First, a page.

“There’s no question, as you put it, that Barack Obama’s people are making up ground and advancing at the National Security Council,” he told Kassam. “People that have been let go are recent hires, so what you don’t have are people that are Trump supporters, that share Trump’s view of the world, making up ground and getting the sort of institutional knowledge that you need to have from people who are serving in the White House.”

“It is a lot of people in Obamaworld that are steering the information, and more particularly the advice, that’s being given to the president,” Schweizer cautioned. “Again, I can’t emphasize enough: General McMaster, very esteemed military officer, that’s where he came from. He does not have political experience outside of the military, and the American military is completely different in this regard than an institution like the White House, where political loyalties are hugely important and staffs are not interchangeable.”

Schweizer stressed that he holds McMaster in very high regard, but questioned his view that “the American military works so effectively in this regard, and that people are interchangeable, and that people are loyal to the mission.”

“I think he is transposing that in the White House. I think that’s part of it,” said Schweizer. “I think you also have, no question, there’s a tug-of-war going on in the White House between people who have what’s been called a more ‘globalist,’ or a worldview that essentially wants the United States to be more interventionist, be involved in things like nation-building around the world, and a faction that is more reflective of what at least Trump had said during the campaign, which is he wants the United States to have a far more limited role around the world.”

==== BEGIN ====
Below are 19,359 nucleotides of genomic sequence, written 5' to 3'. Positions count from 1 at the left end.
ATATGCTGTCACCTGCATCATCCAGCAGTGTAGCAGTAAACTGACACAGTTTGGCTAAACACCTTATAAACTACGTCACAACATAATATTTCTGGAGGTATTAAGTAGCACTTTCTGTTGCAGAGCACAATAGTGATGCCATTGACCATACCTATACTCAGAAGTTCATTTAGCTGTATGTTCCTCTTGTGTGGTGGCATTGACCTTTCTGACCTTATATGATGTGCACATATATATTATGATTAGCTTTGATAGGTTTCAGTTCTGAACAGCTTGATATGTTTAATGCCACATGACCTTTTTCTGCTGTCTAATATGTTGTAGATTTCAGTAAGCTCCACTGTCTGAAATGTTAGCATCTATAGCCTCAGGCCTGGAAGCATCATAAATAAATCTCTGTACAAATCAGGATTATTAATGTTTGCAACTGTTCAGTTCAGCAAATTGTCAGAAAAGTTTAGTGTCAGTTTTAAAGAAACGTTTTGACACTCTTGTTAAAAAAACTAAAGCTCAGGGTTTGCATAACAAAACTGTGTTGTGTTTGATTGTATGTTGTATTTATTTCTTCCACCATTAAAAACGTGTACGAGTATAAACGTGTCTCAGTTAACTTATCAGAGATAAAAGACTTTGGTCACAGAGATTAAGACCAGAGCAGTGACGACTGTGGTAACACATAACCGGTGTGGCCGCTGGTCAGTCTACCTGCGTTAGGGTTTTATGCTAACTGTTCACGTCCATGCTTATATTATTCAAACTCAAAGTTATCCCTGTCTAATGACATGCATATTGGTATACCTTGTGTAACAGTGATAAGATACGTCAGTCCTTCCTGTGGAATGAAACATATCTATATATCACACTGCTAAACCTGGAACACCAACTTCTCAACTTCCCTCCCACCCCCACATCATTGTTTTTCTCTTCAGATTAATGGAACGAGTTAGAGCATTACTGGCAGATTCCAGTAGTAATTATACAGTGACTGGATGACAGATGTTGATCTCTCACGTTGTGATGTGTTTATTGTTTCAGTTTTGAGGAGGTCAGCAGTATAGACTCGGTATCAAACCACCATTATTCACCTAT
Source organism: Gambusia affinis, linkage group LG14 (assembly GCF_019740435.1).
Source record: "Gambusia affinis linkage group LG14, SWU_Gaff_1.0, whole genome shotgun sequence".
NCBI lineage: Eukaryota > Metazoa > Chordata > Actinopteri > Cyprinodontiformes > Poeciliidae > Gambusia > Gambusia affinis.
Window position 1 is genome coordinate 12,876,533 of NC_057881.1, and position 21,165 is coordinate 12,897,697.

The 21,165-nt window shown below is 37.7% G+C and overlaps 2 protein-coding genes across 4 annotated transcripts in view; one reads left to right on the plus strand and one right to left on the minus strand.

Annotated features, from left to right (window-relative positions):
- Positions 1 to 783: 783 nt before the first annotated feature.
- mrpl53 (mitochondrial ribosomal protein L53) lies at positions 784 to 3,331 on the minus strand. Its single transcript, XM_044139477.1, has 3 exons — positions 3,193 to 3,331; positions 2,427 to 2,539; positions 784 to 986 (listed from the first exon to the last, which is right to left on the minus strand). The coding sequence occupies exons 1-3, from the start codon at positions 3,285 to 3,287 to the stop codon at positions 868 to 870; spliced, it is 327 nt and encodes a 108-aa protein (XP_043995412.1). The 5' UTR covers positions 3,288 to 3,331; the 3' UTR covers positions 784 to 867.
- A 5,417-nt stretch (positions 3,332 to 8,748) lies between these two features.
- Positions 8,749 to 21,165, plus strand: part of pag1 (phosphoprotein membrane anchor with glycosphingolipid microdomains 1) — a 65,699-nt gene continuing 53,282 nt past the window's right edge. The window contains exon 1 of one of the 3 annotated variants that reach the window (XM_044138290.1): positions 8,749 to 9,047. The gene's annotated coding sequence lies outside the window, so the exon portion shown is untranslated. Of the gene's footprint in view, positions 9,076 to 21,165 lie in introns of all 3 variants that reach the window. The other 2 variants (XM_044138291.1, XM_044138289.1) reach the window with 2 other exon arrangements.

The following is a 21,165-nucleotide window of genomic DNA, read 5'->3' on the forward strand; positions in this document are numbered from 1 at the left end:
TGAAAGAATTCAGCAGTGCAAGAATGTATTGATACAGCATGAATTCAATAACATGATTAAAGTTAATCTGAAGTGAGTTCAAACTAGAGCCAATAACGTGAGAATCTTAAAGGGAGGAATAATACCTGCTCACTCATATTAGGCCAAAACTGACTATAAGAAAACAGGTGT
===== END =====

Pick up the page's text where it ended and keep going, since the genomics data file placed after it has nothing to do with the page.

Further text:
He placed McMaster squarely in the “globalist” group, but added he also has a clear desire to “serve the president well.”

“I just don’t think he’s doing so right now, in the manner in which he is handling the National Security Council,” Schweizer lamented.

Kassam asked if McMaster was being steered in this unproductive direction by outside influences, a question Schweizer found difficult to answer, although he was inclined to believe McMaster follows his own philosophy.

“I think it’s kind of naive, frankly, about the way Washington works,” he said. “But you also have, there’s no question, other people circling around the president and in senior positions in the White House who do have a philosophical or ideological view of America’s role in the world that’s very different from the president’s. That grouping, of course, would include people like Gary Cohn. It would certainly include Jared Kushner.”